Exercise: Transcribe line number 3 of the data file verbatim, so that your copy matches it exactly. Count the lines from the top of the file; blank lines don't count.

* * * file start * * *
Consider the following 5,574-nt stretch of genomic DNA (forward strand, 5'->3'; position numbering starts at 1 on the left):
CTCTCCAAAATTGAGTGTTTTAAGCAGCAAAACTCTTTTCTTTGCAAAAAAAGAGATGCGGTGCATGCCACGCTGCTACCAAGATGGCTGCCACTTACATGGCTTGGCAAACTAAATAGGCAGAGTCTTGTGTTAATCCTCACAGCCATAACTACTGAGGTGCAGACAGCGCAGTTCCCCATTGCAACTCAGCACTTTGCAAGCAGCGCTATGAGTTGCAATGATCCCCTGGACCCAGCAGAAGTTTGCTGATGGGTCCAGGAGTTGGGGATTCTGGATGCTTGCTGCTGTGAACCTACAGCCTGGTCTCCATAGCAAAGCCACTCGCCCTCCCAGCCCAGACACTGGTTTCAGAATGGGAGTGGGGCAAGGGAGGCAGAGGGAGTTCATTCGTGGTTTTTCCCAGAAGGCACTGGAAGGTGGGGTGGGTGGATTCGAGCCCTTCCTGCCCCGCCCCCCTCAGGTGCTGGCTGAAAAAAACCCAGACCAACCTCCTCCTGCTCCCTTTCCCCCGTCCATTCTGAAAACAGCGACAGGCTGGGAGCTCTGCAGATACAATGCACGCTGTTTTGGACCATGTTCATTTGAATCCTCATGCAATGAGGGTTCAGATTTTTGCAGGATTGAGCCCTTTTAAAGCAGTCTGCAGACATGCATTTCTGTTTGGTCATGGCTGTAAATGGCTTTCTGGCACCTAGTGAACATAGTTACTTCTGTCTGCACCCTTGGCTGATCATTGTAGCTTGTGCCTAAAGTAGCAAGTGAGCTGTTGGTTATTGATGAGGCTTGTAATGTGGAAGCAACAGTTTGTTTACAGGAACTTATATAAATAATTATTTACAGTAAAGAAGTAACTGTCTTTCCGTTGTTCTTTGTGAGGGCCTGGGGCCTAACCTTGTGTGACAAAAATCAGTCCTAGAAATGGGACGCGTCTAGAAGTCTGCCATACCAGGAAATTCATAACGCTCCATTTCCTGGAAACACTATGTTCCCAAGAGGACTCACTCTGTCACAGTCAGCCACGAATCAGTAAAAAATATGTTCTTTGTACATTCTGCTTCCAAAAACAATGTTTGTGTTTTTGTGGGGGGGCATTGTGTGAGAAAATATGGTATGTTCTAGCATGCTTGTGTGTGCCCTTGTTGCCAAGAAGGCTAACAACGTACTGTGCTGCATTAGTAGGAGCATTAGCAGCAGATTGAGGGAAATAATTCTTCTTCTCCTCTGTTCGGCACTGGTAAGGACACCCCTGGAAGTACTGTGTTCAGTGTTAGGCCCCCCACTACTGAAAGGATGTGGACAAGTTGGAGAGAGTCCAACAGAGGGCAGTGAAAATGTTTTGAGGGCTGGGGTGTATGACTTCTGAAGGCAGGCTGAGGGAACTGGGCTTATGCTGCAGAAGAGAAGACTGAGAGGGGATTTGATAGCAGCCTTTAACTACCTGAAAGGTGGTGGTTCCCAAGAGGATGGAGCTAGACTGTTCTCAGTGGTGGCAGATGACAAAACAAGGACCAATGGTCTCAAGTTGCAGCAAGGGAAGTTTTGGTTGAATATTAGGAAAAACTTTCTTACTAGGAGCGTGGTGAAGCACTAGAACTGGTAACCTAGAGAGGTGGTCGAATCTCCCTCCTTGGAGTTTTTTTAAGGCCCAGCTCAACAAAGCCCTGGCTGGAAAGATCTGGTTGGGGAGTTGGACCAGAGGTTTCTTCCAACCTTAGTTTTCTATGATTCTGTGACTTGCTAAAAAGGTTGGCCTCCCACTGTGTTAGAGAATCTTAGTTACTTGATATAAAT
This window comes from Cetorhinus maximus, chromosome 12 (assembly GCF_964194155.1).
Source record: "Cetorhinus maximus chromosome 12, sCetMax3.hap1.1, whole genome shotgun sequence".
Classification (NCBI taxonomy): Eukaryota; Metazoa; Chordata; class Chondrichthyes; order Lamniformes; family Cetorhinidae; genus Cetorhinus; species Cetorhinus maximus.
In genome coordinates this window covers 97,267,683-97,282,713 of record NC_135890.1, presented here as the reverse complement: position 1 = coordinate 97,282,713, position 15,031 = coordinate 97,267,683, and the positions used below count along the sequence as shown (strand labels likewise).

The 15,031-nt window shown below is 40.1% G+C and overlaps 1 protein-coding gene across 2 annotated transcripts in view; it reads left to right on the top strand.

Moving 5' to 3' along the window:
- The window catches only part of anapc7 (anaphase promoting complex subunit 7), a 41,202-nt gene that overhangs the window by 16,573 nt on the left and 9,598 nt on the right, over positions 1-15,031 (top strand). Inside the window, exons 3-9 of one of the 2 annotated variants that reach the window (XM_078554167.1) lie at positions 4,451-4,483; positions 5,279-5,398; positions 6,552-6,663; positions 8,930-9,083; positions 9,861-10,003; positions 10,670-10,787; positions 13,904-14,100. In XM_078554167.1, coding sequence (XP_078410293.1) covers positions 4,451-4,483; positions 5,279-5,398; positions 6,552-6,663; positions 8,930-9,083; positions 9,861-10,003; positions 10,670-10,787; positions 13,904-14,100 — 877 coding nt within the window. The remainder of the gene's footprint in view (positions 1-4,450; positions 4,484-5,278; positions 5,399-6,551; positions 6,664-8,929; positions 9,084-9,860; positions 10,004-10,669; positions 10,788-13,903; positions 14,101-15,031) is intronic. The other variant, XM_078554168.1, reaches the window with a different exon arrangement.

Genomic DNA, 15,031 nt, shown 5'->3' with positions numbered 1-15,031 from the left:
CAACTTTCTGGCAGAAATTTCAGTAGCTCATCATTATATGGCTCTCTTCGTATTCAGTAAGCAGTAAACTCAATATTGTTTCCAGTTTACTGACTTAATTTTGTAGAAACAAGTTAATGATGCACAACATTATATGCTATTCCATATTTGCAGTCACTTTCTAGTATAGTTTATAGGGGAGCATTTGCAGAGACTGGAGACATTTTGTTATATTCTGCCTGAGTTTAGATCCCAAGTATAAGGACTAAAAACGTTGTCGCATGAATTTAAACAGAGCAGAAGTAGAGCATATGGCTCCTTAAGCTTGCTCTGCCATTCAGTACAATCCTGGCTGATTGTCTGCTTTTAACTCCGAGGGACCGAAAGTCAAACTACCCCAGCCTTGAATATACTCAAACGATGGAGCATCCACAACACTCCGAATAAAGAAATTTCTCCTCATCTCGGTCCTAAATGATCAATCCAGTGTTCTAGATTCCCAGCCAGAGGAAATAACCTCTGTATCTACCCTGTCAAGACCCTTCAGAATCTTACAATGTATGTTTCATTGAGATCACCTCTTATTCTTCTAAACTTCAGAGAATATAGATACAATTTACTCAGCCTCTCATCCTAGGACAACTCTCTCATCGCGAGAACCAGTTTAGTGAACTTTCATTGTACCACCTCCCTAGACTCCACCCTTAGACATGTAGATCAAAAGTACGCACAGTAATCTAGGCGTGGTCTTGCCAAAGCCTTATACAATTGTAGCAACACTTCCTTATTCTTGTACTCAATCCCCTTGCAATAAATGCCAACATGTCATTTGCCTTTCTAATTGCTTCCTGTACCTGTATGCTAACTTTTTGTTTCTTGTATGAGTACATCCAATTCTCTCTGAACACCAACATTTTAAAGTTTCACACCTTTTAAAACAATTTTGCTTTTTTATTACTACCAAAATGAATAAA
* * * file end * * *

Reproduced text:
This window comes from Cetorhinus maximus, chromosome 12 (assembly GCF_964194155.1).